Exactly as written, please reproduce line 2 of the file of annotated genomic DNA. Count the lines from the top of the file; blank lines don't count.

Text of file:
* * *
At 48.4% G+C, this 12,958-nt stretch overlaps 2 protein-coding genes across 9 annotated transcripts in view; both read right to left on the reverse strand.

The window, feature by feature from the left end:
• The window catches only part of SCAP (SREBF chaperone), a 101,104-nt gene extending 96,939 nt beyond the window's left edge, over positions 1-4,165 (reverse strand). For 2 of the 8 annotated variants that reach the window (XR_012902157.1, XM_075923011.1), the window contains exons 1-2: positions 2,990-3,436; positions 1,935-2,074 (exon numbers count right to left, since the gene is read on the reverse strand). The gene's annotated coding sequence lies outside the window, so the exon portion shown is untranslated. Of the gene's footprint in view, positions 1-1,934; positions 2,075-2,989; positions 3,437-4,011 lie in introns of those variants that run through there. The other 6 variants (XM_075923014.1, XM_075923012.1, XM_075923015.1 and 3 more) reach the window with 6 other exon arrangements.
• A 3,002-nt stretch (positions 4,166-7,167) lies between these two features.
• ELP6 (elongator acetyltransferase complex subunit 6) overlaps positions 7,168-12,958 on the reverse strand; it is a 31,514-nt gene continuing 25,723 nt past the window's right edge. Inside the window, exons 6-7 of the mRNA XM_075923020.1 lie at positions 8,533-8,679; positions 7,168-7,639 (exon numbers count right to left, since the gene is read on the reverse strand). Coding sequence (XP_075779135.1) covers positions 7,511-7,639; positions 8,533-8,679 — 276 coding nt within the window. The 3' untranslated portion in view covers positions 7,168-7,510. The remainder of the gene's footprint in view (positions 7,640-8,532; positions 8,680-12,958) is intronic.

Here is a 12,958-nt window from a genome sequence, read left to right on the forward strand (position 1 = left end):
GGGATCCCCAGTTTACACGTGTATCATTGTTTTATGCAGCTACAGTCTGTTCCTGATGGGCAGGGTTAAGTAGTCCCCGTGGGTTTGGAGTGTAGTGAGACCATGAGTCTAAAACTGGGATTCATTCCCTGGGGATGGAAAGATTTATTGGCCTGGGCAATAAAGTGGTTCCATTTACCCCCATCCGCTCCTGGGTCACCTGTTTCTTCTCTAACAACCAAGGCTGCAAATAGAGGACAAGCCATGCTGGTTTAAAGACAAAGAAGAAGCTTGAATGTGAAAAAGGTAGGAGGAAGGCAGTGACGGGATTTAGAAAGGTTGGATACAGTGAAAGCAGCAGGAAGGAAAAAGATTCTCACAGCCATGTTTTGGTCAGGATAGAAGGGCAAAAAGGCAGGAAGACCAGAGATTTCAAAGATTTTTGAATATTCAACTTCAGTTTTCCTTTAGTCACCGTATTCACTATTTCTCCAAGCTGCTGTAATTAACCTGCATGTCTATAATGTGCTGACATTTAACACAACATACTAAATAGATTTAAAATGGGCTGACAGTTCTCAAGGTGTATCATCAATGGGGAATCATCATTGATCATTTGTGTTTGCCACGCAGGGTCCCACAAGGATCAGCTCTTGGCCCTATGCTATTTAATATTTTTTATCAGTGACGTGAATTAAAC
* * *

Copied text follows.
The window, feature by feature from the left end: